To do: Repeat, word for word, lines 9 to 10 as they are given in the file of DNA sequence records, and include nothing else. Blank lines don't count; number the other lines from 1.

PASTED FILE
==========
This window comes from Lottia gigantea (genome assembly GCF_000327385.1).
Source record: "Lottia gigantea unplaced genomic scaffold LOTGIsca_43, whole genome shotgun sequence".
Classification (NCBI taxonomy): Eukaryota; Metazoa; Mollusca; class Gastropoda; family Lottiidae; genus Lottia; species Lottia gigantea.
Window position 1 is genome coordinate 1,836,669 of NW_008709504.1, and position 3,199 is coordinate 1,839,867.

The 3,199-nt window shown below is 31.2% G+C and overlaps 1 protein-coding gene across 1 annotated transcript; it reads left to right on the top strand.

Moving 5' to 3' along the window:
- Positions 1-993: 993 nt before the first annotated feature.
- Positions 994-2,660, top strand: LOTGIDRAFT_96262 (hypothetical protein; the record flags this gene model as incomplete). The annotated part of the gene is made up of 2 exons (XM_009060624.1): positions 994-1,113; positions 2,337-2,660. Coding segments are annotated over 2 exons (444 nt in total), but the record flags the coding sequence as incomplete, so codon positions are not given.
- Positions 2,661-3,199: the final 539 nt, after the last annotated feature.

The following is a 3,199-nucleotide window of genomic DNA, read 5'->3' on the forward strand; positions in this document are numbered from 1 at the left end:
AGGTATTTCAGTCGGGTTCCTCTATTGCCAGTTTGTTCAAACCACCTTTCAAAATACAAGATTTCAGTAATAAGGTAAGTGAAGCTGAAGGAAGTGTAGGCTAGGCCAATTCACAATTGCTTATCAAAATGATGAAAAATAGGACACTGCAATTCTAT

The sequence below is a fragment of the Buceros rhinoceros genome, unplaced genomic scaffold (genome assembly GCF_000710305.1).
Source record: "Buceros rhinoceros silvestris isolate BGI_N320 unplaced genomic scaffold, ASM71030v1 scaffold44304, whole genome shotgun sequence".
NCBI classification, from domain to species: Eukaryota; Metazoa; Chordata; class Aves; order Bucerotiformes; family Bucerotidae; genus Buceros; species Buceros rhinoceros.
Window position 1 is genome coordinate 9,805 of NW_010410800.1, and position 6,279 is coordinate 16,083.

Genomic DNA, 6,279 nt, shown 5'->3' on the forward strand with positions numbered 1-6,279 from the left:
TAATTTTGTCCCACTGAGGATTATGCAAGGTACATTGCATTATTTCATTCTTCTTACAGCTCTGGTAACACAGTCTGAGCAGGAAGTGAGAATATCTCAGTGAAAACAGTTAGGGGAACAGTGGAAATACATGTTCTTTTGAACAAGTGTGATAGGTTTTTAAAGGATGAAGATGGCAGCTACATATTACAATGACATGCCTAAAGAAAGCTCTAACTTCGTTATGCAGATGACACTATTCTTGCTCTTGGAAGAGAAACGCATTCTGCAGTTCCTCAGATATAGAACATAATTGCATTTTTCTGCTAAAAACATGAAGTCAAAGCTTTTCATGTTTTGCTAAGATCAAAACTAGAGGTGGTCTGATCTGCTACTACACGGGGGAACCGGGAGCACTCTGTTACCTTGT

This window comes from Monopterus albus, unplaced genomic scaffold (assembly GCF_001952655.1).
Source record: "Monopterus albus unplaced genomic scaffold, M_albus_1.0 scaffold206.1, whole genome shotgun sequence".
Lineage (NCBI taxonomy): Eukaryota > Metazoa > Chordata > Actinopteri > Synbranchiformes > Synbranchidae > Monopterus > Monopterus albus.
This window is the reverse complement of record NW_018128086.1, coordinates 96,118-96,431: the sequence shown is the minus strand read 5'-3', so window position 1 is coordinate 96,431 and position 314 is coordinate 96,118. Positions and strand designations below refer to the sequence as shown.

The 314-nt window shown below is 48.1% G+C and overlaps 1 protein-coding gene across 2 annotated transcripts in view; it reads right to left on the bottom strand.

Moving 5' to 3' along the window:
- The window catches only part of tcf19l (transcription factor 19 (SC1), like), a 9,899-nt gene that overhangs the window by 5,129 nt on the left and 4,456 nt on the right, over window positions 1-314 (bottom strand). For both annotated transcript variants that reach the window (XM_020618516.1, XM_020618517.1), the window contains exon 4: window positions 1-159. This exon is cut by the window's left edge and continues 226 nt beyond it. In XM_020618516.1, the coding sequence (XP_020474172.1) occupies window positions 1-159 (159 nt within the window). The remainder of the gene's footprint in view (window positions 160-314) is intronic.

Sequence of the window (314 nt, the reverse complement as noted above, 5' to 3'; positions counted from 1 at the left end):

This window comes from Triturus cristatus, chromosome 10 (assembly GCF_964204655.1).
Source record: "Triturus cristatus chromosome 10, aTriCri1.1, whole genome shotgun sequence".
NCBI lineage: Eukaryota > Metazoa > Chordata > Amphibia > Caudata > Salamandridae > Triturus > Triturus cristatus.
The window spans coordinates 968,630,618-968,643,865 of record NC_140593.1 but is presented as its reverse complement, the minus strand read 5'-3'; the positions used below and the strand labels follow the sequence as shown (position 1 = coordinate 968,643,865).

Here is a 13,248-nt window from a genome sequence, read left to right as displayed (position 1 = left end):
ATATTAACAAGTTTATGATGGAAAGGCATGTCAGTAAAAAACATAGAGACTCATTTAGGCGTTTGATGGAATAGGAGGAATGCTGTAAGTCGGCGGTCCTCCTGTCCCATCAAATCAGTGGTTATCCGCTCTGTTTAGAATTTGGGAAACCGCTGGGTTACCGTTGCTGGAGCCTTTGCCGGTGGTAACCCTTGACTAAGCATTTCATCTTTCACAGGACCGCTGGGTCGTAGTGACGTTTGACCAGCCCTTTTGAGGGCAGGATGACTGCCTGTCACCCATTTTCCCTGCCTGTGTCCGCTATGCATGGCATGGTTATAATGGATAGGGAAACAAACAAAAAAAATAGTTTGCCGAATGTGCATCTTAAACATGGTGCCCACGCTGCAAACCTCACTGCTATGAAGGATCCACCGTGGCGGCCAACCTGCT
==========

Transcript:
- Positions 2,661-3,199: the final 539 nt, after the last annotated feature.

The following is a 3,199-nucleotide window of genomic DNA, read 5'->3' on the forward strand; positions in this document are numbered from 1 at the left end: